Building a New Unit in Your old Garage!
How long does it take?
How much does it cost?
Recent statistics tell us that 60% of households in the US are made up of two persons or less, which means that an average household now requires significantly less housing space (i.e. rooms) than it used to. At the same time, new housing is becoming increasingly unaffordable as prices are growing at 7 or 8% per year, with the average income lagging far behind. It does not take a genius to put these two facts together and realize that the existing houses could provide housing to a lot of people who cannot afford to build new ones. Furthermore, in large cities like Los Angeles, the rise of short term rentals through online services such as Airbnb has enabled a lot of people with extra housing space to earn a decent income on the side. These factors have created the demand for added living space within the existing houses.
Those who do not already have extra space to rent out might consider building an ADU. Colloquially known as ‘granny-flats’ or ‘in-law flats’, ADUs or Accessory Dwelling Units are separate and self-sufficient housing units that are built either inside an already existing house or on the same lot with and already existing house. One very popular and convenient way of adding living space to one’s house is building an ADU in an existing garage, a process known as ‘garage conversion’. The reason why garage conversion is such a popular way of building ADUs is because it does not require major construction work as the entire structure is already there. Because of this fact, a lot of homeowners have a false belief that they can convert their garage into an ADU very cheaply by themselves. However, garage conversion can sometimes be quite complicated and the best option is to get in touch with experts who have a lot of experience with projects of this kind. For instance, N.E.O. Builders is a company in Los Angeles that specializes in garage conversion.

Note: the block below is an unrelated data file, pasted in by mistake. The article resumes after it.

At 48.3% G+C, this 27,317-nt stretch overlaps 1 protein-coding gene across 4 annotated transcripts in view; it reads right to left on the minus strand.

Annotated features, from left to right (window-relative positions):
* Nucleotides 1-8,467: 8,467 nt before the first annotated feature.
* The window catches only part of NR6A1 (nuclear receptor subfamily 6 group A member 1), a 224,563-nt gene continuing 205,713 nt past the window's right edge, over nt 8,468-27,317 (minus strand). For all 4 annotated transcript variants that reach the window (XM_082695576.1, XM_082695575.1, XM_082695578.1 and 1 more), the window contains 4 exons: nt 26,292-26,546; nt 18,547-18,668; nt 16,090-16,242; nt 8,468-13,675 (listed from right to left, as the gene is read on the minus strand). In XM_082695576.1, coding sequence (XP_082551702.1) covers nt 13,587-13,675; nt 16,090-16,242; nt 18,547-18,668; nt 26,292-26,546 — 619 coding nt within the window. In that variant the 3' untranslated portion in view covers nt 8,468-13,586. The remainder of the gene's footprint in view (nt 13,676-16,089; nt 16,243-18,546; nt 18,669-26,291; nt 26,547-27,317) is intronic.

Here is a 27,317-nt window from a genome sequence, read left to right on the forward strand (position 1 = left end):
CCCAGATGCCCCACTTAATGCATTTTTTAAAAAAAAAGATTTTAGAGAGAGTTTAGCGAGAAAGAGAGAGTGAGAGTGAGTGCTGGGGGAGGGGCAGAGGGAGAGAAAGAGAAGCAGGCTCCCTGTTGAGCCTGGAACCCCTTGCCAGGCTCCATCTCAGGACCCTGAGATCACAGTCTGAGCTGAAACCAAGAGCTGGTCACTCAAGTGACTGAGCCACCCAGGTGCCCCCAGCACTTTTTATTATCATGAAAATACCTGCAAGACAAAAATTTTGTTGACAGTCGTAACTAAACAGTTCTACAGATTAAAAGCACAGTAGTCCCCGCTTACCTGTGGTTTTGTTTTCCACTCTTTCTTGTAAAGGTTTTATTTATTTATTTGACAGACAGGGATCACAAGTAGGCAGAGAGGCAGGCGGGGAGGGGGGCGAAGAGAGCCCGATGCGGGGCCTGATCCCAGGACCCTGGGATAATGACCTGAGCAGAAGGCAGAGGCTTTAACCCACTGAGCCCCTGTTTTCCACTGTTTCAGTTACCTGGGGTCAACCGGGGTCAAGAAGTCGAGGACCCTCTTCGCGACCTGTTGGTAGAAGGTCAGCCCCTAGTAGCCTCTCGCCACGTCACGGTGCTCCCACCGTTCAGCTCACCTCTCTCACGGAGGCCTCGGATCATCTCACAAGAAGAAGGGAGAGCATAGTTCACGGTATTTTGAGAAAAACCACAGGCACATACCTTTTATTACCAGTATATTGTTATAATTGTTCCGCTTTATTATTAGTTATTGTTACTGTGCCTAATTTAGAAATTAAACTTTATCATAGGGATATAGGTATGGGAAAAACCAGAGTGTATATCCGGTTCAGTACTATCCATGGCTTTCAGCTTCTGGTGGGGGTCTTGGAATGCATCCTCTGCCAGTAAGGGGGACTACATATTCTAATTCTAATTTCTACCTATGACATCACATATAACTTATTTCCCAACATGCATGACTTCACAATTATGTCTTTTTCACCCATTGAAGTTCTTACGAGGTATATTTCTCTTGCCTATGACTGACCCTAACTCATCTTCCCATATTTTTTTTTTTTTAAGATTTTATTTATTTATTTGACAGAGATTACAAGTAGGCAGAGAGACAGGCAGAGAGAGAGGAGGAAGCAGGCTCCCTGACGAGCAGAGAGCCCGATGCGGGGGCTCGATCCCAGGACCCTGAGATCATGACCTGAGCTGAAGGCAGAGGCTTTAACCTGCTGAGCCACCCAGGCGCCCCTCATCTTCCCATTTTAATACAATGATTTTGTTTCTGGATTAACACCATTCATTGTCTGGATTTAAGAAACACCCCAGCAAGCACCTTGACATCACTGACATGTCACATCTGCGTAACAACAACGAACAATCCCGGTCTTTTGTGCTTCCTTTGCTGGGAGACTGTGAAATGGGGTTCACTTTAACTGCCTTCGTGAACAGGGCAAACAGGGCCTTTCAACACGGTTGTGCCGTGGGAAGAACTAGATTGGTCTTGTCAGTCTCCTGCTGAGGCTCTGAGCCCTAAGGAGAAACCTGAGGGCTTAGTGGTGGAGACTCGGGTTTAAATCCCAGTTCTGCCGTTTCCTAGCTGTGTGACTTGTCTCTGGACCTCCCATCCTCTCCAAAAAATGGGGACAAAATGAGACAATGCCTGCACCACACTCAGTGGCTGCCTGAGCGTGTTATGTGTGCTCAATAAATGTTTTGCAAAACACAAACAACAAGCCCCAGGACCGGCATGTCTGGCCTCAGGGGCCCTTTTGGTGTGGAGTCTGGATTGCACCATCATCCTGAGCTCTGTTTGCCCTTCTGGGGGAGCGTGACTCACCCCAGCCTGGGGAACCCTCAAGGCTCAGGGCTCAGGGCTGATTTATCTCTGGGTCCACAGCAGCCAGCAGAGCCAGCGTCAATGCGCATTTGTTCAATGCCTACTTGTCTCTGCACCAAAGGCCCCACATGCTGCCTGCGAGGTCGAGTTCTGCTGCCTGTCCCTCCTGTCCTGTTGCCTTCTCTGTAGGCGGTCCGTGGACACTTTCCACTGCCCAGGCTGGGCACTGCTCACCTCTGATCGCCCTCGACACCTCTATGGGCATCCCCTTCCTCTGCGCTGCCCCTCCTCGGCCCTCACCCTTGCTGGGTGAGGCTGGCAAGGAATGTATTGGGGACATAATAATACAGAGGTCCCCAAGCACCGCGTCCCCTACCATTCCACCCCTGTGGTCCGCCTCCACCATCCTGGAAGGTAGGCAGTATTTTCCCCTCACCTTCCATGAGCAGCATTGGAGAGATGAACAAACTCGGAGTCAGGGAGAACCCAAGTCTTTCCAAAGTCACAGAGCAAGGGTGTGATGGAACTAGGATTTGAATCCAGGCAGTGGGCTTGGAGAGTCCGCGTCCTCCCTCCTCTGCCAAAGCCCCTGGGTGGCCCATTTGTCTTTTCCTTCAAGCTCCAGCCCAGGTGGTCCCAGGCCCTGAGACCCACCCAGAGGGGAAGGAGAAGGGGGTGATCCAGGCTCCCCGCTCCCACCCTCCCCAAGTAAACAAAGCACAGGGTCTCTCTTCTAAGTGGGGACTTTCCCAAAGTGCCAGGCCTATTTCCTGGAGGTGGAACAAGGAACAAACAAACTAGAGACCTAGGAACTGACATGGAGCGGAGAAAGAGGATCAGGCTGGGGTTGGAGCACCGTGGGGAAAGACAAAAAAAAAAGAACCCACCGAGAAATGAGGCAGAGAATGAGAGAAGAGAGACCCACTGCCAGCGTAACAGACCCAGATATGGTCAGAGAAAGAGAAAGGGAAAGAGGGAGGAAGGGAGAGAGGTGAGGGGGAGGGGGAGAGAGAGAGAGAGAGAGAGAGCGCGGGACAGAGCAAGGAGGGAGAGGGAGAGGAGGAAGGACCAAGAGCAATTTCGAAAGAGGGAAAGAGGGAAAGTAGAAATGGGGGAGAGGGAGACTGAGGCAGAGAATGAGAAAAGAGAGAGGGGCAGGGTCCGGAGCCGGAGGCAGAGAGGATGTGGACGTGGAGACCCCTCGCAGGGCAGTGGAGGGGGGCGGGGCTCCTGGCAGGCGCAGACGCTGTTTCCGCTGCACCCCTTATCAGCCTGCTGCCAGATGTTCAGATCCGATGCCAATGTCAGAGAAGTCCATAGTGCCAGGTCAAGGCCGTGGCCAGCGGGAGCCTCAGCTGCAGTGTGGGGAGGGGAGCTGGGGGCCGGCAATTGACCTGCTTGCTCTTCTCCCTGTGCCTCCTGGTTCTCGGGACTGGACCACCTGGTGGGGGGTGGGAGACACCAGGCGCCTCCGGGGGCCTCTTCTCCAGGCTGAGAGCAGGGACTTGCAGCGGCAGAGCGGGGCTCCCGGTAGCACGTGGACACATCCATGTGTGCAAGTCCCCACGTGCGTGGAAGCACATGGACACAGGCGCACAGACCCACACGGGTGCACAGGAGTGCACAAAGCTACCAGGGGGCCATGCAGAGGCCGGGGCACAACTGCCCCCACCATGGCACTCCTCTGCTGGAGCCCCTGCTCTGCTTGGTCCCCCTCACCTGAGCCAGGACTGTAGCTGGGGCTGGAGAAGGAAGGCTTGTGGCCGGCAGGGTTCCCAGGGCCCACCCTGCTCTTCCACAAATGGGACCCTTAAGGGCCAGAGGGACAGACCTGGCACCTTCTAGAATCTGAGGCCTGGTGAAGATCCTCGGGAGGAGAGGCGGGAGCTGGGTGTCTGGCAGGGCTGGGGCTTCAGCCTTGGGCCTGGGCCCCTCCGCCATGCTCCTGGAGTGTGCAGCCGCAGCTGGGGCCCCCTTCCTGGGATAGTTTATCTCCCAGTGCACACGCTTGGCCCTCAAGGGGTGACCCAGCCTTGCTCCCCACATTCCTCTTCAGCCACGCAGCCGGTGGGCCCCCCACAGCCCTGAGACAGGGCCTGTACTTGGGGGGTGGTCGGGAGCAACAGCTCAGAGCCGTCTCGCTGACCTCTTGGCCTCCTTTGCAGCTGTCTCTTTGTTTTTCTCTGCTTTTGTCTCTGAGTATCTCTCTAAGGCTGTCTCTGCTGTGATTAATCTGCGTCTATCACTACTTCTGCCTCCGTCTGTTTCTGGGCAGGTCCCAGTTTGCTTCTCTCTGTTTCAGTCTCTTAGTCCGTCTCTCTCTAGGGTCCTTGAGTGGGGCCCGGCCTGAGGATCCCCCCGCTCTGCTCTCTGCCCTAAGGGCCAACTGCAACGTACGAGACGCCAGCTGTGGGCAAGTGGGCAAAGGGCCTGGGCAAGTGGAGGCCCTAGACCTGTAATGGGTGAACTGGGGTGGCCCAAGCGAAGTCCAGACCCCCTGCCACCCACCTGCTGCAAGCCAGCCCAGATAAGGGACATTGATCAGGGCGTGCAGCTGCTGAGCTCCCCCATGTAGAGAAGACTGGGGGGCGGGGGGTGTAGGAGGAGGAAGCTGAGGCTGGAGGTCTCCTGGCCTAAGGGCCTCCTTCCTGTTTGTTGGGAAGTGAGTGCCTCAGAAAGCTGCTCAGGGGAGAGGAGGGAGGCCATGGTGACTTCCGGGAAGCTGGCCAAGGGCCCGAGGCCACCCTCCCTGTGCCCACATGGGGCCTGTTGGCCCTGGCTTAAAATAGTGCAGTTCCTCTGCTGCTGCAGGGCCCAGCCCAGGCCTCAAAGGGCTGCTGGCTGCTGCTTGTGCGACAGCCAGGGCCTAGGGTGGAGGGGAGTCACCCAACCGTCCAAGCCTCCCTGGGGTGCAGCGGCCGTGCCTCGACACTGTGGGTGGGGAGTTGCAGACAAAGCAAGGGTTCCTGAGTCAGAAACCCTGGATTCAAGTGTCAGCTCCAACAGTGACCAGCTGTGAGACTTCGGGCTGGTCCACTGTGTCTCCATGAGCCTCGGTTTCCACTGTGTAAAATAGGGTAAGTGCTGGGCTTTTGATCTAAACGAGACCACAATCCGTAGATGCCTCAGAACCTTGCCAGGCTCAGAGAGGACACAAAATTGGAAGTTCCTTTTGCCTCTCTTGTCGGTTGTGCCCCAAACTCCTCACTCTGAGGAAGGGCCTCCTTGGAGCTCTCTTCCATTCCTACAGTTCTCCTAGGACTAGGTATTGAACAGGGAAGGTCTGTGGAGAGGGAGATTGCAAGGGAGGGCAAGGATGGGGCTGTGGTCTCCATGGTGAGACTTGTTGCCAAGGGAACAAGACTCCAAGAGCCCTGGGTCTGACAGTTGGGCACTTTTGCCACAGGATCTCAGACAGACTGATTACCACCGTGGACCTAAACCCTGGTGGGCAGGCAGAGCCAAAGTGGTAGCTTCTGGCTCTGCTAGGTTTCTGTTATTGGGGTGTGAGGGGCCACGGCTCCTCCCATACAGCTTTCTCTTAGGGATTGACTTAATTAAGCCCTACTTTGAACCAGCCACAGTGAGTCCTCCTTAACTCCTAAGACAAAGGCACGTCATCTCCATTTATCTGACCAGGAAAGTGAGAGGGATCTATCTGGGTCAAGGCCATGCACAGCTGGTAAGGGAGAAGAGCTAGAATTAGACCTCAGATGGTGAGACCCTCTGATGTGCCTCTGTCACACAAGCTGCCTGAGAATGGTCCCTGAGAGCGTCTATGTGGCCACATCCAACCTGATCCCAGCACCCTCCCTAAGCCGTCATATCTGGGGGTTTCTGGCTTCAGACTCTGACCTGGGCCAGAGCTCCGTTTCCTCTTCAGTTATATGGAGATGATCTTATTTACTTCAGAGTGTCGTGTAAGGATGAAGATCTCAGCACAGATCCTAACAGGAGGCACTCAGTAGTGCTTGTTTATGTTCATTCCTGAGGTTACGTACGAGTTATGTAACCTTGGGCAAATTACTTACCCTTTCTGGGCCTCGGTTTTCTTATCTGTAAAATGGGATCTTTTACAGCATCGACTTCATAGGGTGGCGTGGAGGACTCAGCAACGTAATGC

Before initiating the process of building and ADU in one’s garage, one needs to ensure that all the legal requirements are met. Moreover, the structure itself has to be tall enough to allow for a ceiling height of at least 7 ½ feet. Living spaces need to satisfy a minimum of window space which is usually calculated as a percentage of the total space. The garage has to have access to heating or additional heating equipment will have to be installed. Of course, adequate water and electricity supply has to be ensured.
In terms of construction work and interior, garage conversion involves several important steps. Garages are usually not insulated, which is not a problem when a garage is being used for its original purpose, but once it becomes a living space, it becomes important to keep it from getting too cold in the winter and too hot in the summer. Good insulation also conserves energy. If the walls of the garage already have drywall, it will have to be removed in order to install insulation.
When it comes to the floor, in a lot of cases, the floor of the house is higher than the floor in the garage. In such cases, if the height of the garage allows it, it is a good idea to raise the floor of the garage by adding sleepers. Sleepers are also useful in protecting the floor covering from drawing moisture. This will make the conversion last longer. Once sleepers are in place, floor covering has to be selected and installed.
The walls of the garage also require some work in the process of garage conversion. In most cases, new window space has to be reframed to the garage walls. Sometimes, this requires removing the garage door and replacing it with a wall, but even this can be avoided if windows can be added on the existing walls. Many garages also contain a furnace, a laundry area or a heater. If these cannot be moved, one solution is to box them out by adding non-load-bearing walls to keep them out of sight. In the end, drywall has to be added to finish the walls and sanitary and plumbing fixtures need to be installed, and the garage has now become and ADU!